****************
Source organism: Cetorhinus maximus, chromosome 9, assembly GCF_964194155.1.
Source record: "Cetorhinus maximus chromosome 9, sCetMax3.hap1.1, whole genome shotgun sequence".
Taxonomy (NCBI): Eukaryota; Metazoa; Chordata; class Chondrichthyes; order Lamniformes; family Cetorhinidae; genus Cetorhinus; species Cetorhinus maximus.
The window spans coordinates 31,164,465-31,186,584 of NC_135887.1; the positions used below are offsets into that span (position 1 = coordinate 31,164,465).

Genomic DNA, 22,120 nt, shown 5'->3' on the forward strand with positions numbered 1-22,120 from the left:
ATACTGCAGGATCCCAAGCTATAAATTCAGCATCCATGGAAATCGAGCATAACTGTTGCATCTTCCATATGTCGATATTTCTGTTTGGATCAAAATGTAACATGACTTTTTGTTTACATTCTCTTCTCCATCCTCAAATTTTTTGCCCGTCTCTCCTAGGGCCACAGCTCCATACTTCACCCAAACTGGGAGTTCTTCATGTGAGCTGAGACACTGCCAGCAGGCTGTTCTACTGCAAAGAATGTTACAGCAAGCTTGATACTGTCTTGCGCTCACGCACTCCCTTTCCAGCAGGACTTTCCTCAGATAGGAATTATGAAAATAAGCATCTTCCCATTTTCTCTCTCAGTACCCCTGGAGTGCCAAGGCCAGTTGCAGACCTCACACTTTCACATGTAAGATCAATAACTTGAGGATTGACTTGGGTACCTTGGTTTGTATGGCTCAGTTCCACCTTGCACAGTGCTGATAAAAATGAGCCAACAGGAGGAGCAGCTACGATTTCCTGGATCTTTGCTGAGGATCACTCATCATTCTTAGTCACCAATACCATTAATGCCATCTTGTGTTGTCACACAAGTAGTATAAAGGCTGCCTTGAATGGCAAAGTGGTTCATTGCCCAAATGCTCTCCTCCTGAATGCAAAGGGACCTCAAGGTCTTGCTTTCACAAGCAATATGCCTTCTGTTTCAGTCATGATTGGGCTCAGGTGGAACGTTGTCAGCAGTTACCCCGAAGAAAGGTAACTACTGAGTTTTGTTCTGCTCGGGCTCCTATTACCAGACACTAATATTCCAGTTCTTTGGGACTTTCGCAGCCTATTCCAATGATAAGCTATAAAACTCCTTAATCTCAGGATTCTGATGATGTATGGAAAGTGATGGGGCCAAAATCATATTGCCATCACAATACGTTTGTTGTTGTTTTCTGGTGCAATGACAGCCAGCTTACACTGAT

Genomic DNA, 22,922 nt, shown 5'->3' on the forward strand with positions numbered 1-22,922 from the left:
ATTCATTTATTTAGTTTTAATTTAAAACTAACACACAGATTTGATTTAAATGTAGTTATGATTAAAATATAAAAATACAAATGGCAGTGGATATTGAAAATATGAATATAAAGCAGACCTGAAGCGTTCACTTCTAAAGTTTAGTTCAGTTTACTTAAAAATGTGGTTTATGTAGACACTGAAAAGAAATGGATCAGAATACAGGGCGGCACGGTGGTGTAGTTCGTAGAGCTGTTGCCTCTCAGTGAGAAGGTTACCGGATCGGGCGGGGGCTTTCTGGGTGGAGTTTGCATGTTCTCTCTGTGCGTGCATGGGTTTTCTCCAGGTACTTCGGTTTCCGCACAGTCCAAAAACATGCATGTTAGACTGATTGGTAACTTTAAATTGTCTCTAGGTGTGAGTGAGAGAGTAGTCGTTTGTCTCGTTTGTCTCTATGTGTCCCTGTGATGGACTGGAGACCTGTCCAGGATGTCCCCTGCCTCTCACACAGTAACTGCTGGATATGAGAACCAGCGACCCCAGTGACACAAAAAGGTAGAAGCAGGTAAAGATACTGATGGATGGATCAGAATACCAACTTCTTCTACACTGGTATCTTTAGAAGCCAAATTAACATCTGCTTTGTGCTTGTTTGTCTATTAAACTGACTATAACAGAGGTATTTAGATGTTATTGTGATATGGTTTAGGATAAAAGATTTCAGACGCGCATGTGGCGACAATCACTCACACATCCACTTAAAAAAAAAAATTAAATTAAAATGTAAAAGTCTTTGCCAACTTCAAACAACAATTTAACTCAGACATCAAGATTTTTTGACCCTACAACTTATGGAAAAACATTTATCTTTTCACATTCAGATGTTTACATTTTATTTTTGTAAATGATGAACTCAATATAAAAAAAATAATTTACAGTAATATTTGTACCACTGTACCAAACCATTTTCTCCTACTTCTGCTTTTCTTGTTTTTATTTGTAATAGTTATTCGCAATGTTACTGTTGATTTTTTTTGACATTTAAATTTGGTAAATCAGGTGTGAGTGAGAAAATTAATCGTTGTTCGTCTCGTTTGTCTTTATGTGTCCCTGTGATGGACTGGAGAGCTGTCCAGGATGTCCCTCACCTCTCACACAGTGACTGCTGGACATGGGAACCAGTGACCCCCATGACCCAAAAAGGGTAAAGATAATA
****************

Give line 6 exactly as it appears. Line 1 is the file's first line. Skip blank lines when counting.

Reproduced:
ATACTGCAGGATCCCAAGCTATAAATTCAGCATCCATGGAAATCGAGCATAACTGTTGCATCTTCCATATGTCGATATTTCTGTTTGGATCAAAATGTAACATGACTTTTTGTTTACATTCTCTTCTCCATCCTCAAATTTTTTGCCCGTCTCTCCTAGGGCCACAGCTCCATACTTCACCCAAACTGGGAGTTCTTCATGTGAGCTGAGACACTGCCAGCAGGCTGTTCTACTGCAAAGAATGTTACAGCAAGCTTGATACTGTCTTGCGCTCACGCACTCCCTTTCCAGCAGGACTTTCCTCAGATAGGAATTATGAAAATAAGCATCTTCCCATTTTCTCTCTCAGTACCCCTGGAGTGCCAAGGCCAGTTGCAGACCTCACACTTTCACATGTAAGATCAATAACTTGAGGATTGACTTGGGTACCTTGGTTTGTATGGCTCAGTTCCACCTTGCACAGTGCTGATAAAAATGAGCCAACAGGAGGAGCAGCTACGATTTCCTGGATCTTTGCTGAGGATCACTCATCATTCTTAGTCACCAATACCATTAATGCCATCTTGTGTTGTCACACAAGTAGTATAAAGGCTGCCTTGAATGGCAAAGTGGTTCATTGCCCAAATGCTCTCCTCCTGAATGCAAAGGGACCTCAAGGTCTTGCTTTCACAAGCAATATGCCTTCTGTTTCAGTCATGATTGGGCTCAGGTGGAACGTTGTCAGCAGTTACCCCGAAGAAAGGTAACTACTGAGTTTTGTTCTGCTCGGGCTCCTATTACCAGACACTAATATTCCAGTTCTTTGGGACTTTCGCAGCCTATTCCAATGATAAGCTATAAAACTCCTTAATCTCAGGATTCTGATGATGTATGGAAAGTGATGGGGCCAAAATCATATTGCCATCACAATACGTTTGTTGTTGTTTTCTGGTGCAATGACAGCCAGCTTACACTGAT